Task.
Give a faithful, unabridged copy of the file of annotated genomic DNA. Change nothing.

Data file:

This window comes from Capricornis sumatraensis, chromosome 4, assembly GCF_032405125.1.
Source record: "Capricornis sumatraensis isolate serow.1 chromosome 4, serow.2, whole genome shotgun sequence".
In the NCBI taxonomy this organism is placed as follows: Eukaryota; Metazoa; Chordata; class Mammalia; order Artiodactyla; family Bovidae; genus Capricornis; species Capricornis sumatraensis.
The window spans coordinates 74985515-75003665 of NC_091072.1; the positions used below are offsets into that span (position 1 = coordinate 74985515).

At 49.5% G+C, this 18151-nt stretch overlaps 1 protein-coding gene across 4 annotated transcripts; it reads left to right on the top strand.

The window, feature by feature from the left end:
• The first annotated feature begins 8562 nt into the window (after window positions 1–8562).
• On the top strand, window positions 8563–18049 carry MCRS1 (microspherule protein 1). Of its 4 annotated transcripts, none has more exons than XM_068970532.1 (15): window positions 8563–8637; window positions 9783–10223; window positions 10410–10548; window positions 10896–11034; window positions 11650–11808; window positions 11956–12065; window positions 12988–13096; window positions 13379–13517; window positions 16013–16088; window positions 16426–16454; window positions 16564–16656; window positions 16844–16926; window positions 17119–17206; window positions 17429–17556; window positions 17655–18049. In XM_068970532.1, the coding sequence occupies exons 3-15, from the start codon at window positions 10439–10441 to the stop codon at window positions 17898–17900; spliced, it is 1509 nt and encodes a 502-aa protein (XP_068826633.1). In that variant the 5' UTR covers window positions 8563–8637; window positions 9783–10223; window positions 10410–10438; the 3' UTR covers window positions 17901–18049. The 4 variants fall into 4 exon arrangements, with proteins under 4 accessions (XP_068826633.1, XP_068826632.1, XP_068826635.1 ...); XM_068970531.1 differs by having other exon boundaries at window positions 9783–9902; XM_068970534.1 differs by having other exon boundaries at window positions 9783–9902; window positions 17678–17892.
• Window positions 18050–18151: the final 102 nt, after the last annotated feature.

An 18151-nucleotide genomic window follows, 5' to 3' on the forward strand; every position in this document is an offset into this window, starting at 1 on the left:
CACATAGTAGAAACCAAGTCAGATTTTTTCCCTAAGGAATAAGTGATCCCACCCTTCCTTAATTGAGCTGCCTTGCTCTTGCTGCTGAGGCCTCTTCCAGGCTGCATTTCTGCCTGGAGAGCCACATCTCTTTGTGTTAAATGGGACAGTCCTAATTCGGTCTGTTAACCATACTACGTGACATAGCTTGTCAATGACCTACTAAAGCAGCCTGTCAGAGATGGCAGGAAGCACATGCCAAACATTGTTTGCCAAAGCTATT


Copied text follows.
This window comes from Capricornis sumatraensis, chromosome 4, assembly GCF_032405125.1.
Source record: "Capricornis sumatraensis isolate serow.1 chromosome 4, serow.2, whole genome shotgun sequence".
In the NCBI taxonomy this organism is placed as follows: Eukaryota; Metazoa; Chordata; class Mammalia; order Artiodactyla; family Bovidae; genus Capricornis; species Capricornis sumatraensis.
The window spans coordinates 74985515-75003665 of NC_091072.1; the positions used below are offsets into that span (position 1 = coordinate 74985515).

At 49.5% G+C, this 18151-nt stretch overlaps 1 protein-coding gene across 4 annotated transcripts; it reads left to right on the top strand.

The window, feature by feature from the left end:
• The first annotated feature begins 8562 nt into the window (after window positions 1–8562).
• On the top strand, window positions 8563–18049 carry MCRS1 (microspherule protein 1). Of its 4 annotated transcripts, none has more exons than XM_068970532.1 (15): window positions 8563–8637; window positions 9783–10223; window positions 10410–10548; window positions 10896–11034; window positions 11650–11808; window positions 11956–12065; window positions 12988–13096; window positions 13379–13517; window positions 16013–16088; window positions 16426–16454; window positions 16564–16656; window positions 16844–16926; window positions 17119–17206; window positions 17429–17556; window positions 17655–18049. In XM_068970532.1, the coding sequence occupies exons 3-15, from the start codon at window positions 10439–10441 to the stop codon at window positions 17898–17900; spliced, it is 1509 nt and encodes a 502-aa protein (XP_068826633.1). In that variant the 5' UTR covers window positions 8563–8637; window positions 9783–10223; window positions 10410–10438; the 3' UTR covers window positions 17901–18049. The 4 variants fall into 4 exon arrangements, with proteins under 4 accessions (XP_068826633.1, XP_068826632.1, XP_068826635.1 ...); XM_068970531.1 differs by having other exon boundaries at window positions 9783–9902; XM_068970534.1 differs by having other exon boundaries at window positions 9783–9902; window positions 17678–17892.
• Window positions 18050–18151: the final 102 nt, after the last annotated feature.

An 18151-nucleotide genomic window follows, 5' to 3' on the forward strand; every position in this document is an offset into this window, starting at 1 on the left:
CACATAGTAGAAACCAAGTCAGATTTTTTCCCTAAGGAATAAGTGATCCCACCCTTCCTTAATTGAGCTGCCTTGCTCTTGCTGCTGAGGCCTCTTCCAGGCTGCATTTCTGCCTGGAGAGCCACATCTCTTTGTGTTAAATGGGACAGTCCTAATTCGGTCTGTTAACCATACTACGTGACATAGCTTGTCAATGACCTACTAAAGCAGCCTGTCAGAGATGGCAGGAAGCACATGCCAAACATTGTTTGCCAAAGCTATT